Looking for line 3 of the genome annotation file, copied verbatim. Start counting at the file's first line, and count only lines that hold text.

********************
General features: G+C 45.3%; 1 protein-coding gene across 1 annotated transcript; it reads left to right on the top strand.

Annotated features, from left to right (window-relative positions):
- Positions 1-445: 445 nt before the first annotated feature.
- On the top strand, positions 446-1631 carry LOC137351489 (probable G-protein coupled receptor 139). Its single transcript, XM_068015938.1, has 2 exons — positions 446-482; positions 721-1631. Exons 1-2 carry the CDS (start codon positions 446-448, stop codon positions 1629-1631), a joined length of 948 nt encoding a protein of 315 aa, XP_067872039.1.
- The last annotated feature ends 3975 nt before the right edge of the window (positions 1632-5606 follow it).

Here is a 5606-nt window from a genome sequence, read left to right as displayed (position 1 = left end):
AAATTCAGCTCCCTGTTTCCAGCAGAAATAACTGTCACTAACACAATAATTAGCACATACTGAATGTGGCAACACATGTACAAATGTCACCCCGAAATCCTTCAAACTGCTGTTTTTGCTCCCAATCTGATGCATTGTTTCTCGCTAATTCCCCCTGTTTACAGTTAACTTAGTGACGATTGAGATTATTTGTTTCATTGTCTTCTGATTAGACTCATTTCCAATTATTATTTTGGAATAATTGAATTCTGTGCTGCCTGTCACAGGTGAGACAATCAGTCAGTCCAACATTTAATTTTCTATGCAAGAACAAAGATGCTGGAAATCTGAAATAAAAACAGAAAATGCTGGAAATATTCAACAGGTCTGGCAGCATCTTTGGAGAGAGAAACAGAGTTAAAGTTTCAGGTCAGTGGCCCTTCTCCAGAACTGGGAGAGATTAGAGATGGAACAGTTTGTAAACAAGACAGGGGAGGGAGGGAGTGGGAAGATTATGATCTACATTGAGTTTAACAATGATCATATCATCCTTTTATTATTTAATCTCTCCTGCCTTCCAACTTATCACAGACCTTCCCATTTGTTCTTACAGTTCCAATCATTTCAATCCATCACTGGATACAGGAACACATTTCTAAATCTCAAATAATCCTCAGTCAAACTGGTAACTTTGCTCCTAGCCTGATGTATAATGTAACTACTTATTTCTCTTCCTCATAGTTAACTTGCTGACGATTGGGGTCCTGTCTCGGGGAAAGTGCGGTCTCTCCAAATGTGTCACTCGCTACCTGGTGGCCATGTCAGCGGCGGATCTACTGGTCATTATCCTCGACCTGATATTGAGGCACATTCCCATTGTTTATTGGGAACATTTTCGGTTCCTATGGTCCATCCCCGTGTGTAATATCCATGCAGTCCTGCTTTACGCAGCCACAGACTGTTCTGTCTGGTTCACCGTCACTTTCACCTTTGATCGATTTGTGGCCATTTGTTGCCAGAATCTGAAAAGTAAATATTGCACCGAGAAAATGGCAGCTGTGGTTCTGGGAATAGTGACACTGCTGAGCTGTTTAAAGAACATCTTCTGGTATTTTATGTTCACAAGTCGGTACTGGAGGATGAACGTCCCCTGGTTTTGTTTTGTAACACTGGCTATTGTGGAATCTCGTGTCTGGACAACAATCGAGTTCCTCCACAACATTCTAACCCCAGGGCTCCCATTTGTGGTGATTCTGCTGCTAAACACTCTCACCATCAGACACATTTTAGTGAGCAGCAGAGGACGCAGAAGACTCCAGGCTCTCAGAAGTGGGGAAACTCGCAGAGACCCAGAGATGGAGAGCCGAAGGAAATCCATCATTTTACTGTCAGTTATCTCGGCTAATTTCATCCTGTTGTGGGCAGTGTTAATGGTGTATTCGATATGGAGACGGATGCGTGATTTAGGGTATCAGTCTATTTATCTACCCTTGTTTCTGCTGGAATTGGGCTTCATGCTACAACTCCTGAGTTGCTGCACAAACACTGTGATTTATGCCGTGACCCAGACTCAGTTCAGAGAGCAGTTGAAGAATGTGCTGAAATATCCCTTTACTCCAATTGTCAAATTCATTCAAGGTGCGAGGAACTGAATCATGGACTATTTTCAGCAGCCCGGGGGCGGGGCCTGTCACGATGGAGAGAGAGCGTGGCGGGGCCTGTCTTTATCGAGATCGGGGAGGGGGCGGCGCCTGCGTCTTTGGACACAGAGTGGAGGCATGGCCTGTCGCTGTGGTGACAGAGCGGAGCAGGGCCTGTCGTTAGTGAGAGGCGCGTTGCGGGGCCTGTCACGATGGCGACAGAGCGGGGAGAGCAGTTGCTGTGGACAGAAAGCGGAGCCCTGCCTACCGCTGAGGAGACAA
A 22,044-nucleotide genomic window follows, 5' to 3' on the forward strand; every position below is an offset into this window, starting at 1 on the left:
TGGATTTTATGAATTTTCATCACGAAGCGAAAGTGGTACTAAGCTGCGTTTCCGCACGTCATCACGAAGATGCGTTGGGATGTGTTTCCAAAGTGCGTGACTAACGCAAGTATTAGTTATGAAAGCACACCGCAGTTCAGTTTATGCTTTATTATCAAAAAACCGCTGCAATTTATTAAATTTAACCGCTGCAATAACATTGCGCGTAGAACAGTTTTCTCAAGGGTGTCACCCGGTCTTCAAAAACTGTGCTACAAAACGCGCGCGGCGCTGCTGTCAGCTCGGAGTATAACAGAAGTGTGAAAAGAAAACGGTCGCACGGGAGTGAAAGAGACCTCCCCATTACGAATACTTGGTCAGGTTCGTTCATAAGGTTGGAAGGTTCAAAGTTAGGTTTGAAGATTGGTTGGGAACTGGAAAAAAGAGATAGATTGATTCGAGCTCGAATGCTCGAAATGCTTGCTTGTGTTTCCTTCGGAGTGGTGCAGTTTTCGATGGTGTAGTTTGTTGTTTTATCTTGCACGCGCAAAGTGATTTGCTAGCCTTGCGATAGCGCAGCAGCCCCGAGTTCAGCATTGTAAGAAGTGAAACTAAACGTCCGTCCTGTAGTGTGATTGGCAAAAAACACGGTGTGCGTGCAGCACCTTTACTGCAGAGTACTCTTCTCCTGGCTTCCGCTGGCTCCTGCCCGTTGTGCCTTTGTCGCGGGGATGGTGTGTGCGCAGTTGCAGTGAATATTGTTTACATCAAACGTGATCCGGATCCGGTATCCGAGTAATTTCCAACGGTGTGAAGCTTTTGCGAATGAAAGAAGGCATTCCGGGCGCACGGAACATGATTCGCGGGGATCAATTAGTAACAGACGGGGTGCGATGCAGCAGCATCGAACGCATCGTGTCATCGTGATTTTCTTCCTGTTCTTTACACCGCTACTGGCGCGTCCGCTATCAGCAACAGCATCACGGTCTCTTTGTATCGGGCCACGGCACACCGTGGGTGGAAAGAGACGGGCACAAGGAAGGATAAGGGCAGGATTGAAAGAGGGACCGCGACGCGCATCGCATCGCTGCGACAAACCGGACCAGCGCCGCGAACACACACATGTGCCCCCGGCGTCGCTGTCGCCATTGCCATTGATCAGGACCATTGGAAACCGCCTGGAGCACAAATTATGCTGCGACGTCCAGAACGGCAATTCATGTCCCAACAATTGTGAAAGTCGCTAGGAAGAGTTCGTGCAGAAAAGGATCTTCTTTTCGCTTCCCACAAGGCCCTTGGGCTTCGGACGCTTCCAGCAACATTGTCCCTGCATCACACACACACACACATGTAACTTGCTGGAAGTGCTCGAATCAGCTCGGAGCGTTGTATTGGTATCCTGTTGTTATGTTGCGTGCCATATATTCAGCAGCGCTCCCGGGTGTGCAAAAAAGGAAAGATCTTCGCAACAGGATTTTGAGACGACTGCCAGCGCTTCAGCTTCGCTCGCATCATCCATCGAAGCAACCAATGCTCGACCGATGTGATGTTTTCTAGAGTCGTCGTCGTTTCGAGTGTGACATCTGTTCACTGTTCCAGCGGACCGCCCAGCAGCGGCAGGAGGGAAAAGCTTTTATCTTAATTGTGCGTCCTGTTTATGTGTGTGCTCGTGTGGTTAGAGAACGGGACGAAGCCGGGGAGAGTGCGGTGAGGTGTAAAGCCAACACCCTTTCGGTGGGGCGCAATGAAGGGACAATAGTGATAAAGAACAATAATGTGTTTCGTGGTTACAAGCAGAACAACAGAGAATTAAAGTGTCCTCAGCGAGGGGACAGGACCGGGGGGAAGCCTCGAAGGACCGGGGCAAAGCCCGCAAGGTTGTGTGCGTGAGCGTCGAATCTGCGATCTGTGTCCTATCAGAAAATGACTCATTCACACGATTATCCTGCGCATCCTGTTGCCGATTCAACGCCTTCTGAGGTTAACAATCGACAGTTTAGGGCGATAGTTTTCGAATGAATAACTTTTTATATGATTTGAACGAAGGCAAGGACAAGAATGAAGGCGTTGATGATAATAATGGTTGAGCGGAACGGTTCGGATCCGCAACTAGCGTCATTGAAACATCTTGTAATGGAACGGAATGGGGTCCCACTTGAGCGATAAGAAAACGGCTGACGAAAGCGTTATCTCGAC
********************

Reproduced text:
- Positions 1-445: 445 nt before the first annotated feature.